grown on an Ethiopian farm.
The sector is one of the top five foreign exchange
earners of the nation next to Khat, which totalled
0.6pc of the real GDP in the 2009/10 fiscal year.
Flowers are mainly exported to Germany, Russia,
Japan, the UK, and the Middle East; but Holland
takes the lead by importing 141 million dollars
worth of flowers in 2009/10, according to research
published by Access Capital.
However, the overall export performance of the
sector is far below expectations in generating
Over the past six months, the collection of 156
million dollars from the export of flowers, fruits,
and vegetables has been planned, but the sector
collected only 91.3 million dollars, according to
the latest six-month performance review of the
Ministry of Agriculture (MoA).
This underperformance is attributed to a lack of
good management, quality control problems, and a
lack of modern technology, the MoA report read.
The EHPEA agrees with the report to the extent that
some comments about it were included in the
welcoming speech made by Tsegaye Abeba, chairman of
the association, at the official opening ceremony of
Environmental changes throughout the world hinder
Ethiopian products from reaching the market,
according to the chairman. The rising cost of
capital goods, such as greenhouses and irrigation
equipment; the unavailability of agricultural land
for investors; and a lack of sea freight transport
are on the list of problems cited by Tsegaye as the
major contributing factors for not meeting the goal.
“The cost of using Ethiopian Airlines is expensive
but it is the only transport available since
Ethiopian Shipping Lines (ESL) does not have
refrigerated sea transport for perishable goods,’’
Tilaye told Fortune. “The airline charges between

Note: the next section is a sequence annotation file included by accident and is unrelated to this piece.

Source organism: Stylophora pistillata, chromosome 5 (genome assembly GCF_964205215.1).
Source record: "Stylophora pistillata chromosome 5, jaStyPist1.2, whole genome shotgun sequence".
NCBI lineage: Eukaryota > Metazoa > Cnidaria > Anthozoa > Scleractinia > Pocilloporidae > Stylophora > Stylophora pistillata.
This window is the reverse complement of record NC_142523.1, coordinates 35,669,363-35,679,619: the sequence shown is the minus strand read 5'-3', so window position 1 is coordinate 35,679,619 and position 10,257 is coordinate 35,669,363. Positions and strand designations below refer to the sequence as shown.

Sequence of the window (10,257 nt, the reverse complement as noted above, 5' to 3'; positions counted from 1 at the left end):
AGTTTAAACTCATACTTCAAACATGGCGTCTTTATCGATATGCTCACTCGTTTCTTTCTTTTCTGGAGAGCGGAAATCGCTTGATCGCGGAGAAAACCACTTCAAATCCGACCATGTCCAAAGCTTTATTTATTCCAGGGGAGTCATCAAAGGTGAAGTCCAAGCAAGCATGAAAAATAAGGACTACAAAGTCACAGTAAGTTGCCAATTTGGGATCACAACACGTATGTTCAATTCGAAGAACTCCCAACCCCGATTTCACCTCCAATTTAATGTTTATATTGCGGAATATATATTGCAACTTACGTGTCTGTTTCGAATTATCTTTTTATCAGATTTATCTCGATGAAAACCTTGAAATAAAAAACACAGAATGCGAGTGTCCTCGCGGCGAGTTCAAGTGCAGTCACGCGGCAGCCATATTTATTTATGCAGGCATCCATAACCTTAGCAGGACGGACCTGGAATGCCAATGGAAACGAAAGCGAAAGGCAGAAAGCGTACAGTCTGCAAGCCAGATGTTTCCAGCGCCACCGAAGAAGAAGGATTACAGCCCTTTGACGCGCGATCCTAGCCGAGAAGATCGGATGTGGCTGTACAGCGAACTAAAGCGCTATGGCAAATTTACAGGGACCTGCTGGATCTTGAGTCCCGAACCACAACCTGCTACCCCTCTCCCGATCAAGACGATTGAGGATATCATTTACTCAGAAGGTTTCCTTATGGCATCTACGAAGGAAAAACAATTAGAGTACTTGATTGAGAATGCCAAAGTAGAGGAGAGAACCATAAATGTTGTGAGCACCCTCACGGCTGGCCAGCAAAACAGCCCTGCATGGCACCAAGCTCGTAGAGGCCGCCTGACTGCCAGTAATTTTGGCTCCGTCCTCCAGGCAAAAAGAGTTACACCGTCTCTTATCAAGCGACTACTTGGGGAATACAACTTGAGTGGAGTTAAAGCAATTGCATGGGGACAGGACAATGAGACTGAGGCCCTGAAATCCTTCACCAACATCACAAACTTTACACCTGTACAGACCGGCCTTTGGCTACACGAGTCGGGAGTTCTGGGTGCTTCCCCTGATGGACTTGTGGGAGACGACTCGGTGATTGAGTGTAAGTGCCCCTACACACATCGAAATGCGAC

130,000 dollars and 170,000 dollars for containers
between 130 tonnes and 100 tonnes in one charter
whether it weighs the exact tonnage or not.”
Dagmawit and Mesay had other problems, as they could
not find a single flower for sale.
“We heard on television that there would be local
transactions, but maybe it was just promotional,”
Dagmawit mused while taking a rest with a cup of
coffee as part of a traditional Ethiopian coffee
“This is an exhibition and not a trade fair,” Tilaye
explained. “Its purpose is to create contacts
between buyers and suppliers. What makes this
exhibition different from the previous ones is that
we invited buyers, especially from China and Russia,
who are not traditionally part of our market.”
The international decrease in demand is forcing
flower growers to seek new markets, he said.
For this reason, an exhibitor from Sola Grow was
very happy with the expo, for she gained new
customers, she claimed.
“There were three investors from the UK and Ivory
Coast who want to buy the seeds of certain types of
flowers but wanted to see our company’s cuttings
farm, and we have scheduled a visit next week,” the
exhibitor told Fortune. “It opened a lot of doors
for the business since it is the place where we meet